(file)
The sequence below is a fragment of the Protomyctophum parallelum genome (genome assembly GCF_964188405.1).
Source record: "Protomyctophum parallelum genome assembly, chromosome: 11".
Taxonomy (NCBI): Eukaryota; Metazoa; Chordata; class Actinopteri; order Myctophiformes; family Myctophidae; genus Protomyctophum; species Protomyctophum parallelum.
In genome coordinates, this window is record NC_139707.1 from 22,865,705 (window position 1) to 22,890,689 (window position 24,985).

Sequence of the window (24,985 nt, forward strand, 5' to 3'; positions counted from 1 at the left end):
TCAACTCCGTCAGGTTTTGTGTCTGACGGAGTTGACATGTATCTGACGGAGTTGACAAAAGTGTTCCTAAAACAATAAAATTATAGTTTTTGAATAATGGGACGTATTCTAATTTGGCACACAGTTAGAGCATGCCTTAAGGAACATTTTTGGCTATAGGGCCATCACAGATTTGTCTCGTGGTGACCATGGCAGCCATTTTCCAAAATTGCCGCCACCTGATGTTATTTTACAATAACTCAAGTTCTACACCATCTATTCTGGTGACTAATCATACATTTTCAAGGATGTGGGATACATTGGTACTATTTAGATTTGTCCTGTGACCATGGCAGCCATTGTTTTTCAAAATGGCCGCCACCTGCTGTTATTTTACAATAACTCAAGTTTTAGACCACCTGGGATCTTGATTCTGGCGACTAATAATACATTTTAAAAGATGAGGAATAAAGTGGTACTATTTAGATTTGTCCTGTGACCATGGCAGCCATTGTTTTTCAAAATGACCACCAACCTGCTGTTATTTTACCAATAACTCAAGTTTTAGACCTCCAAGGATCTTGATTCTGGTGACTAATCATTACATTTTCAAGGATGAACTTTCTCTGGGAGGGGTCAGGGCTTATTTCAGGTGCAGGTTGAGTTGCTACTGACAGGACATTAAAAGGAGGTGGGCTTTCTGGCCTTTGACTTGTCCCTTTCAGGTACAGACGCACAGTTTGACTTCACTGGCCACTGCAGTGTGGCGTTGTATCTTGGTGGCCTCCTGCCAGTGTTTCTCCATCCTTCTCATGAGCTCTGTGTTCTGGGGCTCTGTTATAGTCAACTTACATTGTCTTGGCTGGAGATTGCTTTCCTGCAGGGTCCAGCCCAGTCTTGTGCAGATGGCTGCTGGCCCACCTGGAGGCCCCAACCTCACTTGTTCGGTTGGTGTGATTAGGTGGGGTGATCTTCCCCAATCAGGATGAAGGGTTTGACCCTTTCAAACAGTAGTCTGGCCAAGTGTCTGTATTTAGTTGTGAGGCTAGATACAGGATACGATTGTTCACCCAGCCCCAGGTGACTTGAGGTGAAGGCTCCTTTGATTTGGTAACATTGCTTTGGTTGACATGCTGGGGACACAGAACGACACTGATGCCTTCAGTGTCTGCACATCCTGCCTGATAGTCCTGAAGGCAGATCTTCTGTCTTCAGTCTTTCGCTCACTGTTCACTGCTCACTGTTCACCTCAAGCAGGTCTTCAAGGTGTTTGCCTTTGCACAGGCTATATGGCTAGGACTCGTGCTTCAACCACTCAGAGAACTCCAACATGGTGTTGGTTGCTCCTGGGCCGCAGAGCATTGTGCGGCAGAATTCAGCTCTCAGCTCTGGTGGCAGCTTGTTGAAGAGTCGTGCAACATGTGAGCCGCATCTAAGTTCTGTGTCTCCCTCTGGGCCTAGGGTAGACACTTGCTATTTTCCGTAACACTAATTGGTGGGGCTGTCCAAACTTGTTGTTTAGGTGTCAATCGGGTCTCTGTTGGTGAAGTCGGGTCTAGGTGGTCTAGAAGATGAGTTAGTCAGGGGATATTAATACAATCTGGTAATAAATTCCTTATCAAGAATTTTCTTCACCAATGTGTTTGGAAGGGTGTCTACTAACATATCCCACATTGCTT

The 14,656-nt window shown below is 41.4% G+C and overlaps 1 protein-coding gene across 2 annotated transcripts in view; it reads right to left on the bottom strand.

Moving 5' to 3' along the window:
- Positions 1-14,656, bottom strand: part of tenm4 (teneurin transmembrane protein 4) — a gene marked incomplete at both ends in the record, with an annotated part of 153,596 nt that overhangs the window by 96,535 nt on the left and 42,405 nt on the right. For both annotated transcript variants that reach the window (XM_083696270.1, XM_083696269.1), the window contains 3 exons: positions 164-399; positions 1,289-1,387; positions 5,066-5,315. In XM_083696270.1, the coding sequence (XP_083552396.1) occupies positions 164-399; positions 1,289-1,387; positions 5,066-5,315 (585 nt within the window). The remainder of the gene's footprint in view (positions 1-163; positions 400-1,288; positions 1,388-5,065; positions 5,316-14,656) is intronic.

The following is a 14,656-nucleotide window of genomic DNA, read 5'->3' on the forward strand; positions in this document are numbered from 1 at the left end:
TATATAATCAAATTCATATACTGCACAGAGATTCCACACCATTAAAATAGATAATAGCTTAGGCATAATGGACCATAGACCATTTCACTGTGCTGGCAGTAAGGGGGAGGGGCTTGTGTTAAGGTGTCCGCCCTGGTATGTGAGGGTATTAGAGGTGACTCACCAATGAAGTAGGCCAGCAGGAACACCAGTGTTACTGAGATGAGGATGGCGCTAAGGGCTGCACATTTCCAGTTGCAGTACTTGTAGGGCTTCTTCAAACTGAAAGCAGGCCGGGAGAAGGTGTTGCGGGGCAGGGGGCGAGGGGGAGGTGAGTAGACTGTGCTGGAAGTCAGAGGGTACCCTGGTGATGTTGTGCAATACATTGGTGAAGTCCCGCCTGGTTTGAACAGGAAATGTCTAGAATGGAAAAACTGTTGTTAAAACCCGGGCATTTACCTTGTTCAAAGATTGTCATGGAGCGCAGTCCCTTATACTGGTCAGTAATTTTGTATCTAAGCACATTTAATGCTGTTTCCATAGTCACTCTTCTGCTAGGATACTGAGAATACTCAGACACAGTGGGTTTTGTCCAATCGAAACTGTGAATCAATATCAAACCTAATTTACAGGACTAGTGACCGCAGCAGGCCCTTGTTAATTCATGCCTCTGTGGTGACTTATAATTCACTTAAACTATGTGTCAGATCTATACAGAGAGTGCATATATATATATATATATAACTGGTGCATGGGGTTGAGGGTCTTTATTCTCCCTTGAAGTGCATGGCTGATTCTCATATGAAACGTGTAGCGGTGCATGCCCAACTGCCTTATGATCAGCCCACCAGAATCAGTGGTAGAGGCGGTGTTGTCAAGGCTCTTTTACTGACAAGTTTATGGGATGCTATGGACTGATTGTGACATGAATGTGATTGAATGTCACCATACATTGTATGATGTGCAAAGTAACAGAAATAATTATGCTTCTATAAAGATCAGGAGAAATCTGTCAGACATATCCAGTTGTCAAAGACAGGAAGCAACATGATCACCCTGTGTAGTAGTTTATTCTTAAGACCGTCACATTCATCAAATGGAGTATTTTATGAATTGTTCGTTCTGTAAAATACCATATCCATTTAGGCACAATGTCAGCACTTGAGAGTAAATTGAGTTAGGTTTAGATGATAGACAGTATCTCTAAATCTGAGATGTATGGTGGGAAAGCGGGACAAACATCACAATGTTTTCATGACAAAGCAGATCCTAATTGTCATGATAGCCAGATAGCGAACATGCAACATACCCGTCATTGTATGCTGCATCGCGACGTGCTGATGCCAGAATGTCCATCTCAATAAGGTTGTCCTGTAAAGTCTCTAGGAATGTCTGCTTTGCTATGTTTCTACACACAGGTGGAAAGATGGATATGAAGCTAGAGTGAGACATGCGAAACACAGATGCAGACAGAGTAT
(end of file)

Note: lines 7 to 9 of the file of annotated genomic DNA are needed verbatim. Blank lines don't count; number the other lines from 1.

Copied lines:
The 14,656-nt window shown below is 41.4% G+C and overlaps 1 protein-coding gene across 2 annotated transcripts in view; it reads right to left on the bottom strand.

Moving 5' to 3' along the window:
- Positions 1-14,656, bottom strand: part of tenm4 (teneurin transmembrane protein 4) — a gene marked incomplete at both ends in the record, with an annotated part of 153,596 nt that overhangs the window by 96,535 nt on the left and 42,405 nt on the right. For both annotated transcript variants that reach the window (XM_083696270.1, XM_083696269.1), the window contains 3 exons: positions 164-399; positions 1,289-1,387; positions 5,066-5,315. In XM_083696270.1, the coding sequence (XP_083552396.1) occupies positions 164-399; positions 1,289-1,387; positions 5,066-5,315 (585 nt within the window). The remainder of the gene's footprint in view (positions 1-163; positions 400-1,288; positions 1,388-5,065; positions 5,316-14,656) is intronic.